At Adobe, we are enabling event-driven automation by applying AI/ML to remediate issues and outages across our systems without human intervention. Our self-healing platform identifies patterns and learns how to solve problems based on past experiences. Failure remediations that took someone 30 minutes to fix manually, now take under 3 minutes to remediate automatically with self-healing capabilities.
To operate at scale, you can’t throw more people and budget to solve challenges. Automation strategies play a key role in helping you scale and maintain uptime and reliability as the business grows. Similarly, automation plays a key role in anticipating issues or failures and addressing them before they impact a service or experience.
4. Embracing DevOps culture
Some people think DevOps is an organizational structure, but it’s really a way of working and thinking in which you have freedom from your organizational silo. You’re not part of a DevOps team; you’re working within a culture of DevOps and bringing various disciplines to the table.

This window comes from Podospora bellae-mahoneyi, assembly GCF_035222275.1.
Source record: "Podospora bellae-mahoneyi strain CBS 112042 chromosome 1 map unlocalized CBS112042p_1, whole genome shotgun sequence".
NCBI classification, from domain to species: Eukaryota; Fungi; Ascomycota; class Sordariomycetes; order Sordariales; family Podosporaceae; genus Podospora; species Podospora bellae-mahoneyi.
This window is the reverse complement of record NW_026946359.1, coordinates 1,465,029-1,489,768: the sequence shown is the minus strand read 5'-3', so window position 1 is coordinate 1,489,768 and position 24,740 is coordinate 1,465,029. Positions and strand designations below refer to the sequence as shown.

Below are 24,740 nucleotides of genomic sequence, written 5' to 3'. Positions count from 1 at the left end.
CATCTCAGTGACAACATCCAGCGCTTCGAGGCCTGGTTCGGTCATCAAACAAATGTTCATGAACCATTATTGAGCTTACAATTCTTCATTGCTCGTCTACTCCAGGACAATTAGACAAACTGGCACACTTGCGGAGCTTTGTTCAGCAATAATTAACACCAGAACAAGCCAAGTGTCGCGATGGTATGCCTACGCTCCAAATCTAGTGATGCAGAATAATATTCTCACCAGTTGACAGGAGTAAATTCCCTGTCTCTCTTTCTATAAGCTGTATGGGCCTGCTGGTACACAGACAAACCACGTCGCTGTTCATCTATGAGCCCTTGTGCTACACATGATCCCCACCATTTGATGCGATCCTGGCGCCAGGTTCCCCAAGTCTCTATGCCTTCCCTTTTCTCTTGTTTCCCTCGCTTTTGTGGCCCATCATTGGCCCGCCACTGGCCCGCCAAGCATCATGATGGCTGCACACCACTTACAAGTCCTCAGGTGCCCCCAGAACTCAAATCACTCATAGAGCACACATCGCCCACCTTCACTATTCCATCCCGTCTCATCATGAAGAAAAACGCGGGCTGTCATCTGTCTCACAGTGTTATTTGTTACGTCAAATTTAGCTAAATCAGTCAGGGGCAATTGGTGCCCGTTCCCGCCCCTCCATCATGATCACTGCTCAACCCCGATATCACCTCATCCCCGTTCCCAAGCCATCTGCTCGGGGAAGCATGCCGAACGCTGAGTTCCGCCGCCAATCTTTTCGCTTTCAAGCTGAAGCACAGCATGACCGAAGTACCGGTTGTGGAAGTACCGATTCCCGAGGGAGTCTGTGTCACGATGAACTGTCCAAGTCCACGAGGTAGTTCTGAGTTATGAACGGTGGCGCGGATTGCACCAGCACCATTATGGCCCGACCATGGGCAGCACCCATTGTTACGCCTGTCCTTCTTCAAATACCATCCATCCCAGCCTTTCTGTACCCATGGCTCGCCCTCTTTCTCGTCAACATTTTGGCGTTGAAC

[ Read our related story: DevOps culture: 3 ways to strengthen yours in 2019 ]
In the past, operations would come in and put out fires. That’s hard work, of course, but that’s not the culture you want for the long term. With DevOps, you take perspectives from all corners – from the developer, operations, and security – and bring them together. Long-term, you want people who are working on fire-suppression systems. DevOps is about working across all different disciplines to bring a successful service to market.
By embracing DevOps, you also need to think about standards and best practices, which lends itself to a language that’s spoken across your culture. You don’t have an ‘operations’ standard or an ‘engineering’ standard: You have one for the organization that brings that collaboration and mindset together.
Achieving operational excellence is about evolving your strategies and the way you think about working. It’s a collaborative and proactive approach that involves multiple disciplines including engineering, product management, operations, and IT. And it’s achieved by thinking about how you operate at scale, how you anticipate failure, how you unleash automation, and how you embrace the culture of DevOps.
[ Why is adaptability the new power skill? Read our report from HBR Analytic Services: Transformation Masters: The New Rules of CIO Leadership. ]